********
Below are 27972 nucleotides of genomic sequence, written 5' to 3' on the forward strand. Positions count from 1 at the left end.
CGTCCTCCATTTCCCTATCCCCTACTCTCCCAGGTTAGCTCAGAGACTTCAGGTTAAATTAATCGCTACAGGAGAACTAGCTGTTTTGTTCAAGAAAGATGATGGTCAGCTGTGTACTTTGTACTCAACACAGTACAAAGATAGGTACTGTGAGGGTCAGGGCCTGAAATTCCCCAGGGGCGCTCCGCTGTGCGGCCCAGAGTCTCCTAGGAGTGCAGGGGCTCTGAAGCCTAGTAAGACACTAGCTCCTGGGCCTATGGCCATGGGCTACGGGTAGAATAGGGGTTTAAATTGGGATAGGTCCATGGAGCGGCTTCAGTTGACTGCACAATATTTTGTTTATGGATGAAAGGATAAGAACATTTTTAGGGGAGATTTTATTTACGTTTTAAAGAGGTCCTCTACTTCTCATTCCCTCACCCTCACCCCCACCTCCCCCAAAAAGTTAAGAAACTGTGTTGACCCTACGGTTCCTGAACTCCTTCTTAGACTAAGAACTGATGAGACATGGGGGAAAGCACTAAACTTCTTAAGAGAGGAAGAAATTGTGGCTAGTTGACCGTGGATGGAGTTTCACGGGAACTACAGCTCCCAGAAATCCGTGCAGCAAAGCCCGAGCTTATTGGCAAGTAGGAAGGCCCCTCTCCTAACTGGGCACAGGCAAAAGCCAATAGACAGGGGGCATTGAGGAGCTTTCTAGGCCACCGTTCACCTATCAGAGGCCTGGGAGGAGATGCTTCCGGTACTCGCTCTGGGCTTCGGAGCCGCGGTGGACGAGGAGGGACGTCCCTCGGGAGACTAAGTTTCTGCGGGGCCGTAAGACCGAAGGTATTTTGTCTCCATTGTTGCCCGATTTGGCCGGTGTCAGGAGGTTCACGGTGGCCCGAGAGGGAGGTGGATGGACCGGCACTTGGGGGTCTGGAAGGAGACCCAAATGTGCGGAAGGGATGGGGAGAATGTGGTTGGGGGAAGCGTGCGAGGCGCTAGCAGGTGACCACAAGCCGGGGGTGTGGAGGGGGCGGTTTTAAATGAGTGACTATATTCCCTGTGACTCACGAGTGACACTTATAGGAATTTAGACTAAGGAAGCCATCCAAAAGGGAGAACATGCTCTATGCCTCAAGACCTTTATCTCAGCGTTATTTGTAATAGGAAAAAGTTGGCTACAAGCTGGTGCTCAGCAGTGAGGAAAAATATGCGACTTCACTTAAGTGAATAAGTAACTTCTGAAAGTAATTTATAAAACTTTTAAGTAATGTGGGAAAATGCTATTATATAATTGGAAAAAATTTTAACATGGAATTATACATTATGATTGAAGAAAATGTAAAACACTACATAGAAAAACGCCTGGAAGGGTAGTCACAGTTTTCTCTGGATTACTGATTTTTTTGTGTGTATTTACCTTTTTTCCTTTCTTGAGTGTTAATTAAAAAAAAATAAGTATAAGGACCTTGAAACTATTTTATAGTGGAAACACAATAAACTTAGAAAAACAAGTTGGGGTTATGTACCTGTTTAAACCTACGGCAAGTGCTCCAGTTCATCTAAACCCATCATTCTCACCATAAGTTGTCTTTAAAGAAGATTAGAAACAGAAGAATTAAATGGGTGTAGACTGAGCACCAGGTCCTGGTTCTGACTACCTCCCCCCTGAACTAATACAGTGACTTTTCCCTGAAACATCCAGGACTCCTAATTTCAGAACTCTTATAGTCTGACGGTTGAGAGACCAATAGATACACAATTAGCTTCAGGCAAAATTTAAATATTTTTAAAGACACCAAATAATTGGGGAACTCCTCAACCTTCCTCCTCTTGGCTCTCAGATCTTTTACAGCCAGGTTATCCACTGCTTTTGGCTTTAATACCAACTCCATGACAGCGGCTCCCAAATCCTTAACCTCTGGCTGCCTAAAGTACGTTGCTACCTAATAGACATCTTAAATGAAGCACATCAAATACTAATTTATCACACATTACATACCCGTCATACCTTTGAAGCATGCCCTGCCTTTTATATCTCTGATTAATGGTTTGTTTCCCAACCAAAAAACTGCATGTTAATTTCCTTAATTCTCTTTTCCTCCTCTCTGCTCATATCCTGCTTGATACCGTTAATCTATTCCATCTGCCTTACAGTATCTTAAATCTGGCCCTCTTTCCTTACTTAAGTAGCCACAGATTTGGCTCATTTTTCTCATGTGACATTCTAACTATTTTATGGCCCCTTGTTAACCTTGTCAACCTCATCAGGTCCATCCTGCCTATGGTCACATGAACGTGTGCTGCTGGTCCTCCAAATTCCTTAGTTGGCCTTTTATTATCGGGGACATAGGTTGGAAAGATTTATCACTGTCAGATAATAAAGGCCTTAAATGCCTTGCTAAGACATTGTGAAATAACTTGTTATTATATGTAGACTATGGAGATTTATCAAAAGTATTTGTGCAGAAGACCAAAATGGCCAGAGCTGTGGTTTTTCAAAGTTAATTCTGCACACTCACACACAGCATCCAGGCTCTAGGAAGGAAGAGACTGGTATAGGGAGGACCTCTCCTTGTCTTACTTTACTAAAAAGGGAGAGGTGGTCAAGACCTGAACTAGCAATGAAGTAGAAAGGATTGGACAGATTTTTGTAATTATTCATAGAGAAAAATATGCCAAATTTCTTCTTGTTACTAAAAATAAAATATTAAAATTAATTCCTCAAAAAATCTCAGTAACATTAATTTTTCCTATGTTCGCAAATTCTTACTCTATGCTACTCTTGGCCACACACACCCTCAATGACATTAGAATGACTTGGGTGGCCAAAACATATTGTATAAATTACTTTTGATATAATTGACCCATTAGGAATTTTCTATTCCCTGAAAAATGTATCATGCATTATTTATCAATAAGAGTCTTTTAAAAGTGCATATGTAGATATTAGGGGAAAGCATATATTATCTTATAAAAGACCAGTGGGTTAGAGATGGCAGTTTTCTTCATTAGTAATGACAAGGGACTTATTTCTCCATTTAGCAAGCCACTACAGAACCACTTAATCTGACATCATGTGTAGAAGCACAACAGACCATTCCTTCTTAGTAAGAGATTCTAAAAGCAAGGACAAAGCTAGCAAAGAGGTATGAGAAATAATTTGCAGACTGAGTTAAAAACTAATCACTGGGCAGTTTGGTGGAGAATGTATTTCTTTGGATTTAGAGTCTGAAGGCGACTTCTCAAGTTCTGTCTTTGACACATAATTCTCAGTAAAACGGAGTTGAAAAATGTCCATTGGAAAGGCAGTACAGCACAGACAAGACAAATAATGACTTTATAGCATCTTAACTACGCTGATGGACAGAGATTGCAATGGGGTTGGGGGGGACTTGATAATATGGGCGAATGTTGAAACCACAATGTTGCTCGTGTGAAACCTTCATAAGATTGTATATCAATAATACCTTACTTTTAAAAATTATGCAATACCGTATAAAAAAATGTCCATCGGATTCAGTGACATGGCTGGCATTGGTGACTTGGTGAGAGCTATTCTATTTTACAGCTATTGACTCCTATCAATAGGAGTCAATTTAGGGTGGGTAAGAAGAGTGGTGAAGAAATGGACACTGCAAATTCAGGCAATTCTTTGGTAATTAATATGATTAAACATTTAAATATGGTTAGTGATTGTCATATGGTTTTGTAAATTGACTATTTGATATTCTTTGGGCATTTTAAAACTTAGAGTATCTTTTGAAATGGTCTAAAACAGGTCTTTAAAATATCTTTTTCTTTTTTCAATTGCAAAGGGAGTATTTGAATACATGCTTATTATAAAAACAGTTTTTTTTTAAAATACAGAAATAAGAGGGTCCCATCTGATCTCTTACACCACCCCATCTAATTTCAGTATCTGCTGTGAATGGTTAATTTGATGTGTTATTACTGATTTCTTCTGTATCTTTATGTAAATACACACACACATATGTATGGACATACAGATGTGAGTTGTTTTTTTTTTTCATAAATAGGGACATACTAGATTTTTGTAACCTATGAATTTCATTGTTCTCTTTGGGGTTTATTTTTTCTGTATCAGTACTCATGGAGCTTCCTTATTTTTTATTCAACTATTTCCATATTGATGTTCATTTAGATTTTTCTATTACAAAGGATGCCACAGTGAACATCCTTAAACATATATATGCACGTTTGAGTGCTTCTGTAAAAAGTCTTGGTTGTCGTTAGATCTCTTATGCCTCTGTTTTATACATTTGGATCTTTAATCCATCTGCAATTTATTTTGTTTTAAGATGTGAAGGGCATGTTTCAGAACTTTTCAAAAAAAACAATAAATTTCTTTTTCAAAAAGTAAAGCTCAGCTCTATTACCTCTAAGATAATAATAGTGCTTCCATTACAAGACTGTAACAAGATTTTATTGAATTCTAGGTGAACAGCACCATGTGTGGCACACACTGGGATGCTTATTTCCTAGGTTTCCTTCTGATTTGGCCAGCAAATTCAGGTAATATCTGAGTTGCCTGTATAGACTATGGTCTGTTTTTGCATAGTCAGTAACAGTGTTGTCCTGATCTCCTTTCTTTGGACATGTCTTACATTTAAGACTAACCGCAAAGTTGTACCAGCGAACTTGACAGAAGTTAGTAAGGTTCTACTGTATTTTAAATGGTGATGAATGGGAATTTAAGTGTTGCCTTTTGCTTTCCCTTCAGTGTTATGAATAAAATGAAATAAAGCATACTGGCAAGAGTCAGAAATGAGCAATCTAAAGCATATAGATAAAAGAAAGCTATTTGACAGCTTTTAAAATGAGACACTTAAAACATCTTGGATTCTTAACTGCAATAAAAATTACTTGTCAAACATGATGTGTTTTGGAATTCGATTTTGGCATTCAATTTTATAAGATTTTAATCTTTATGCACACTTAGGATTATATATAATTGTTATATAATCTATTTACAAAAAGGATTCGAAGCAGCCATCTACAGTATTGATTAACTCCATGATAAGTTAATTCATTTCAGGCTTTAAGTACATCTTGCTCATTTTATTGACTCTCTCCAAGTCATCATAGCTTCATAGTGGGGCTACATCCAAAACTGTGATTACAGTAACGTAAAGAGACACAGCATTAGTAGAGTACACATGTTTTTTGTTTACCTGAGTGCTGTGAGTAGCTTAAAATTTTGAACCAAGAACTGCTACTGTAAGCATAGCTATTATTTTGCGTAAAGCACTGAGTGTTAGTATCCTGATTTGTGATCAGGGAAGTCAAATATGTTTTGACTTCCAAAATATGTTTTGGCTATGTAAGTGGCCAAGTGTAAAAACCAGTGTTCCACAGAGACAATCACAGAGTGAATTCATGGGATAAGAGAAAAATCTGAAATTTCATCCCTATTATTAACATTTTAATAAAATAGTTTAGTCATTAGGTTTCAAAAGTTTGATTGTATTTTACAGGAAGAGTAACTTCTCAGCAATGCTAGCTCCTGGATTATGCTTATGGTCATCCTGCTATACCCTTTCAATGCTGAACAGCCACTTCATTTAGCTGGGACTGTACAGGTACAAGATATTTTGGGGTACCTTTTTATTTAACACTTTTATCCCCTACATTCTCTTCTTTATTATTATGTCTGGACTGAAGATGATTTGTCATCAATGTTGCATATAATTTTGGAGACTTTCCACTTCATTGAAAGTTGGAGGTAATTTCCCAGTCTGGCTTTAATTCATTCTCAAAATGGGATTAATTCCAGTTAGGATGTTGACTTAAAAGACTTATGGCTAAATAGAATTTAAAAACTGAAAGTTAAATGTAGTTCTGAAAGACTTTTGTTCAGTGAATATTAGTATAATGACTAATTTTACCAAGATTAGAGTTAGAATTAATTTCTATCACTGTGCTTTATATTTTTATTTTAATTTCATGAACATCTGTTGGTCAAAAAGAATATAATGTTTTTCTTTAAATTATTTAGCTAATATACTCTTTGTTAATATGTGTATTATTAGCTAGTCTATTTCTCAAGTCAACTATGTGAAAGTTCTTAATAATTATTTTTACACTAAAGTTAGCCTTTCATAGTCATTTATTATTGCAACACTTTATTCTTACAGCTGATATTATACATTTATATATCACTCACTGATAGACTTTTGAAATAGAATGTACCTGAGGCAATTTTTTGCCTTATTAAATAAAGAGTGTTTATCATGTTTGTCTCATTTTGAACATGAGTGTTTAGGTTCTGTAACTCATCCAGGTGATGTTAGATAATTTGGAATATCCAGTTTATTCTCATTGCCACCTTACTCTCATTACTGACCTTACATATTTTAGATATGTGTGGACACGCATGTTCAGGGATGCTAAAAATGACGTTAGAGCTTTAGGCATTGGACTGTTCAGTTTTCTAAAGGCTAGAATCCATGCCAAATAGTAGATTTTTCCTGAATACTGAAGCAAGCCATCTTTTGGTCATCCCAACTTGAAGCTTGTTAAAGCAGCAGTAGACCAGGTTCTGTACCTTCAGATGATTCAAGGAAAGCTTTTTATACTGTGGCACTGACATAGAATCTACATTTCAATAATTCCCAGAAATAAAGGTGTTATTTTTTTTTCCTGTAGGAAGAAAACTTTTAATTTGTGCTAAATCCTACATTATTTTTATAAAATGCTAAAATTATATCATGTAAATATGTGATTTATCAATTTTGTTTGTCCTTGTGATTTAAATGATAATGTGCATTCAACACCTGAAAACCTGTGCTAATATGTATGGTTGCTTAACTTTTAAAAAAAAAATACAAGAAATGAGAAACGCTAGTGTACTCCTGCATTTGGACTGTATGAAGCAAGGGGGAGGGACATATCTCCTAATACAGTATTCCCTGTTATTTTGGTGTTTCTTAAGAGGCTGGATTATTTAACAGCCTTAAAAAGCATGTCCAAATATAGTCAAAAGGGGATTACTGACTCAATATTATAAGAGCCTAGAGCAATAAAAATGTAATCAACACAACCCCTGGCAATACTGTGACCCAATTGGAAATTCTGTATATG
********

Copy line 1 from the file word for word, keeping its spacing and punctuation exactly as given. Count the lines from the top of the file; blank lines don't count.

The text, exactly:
Below are 27972 nucleotides of genomic sequence, written 5' to 3' on the forward strand. Positions count from 1 at the left end.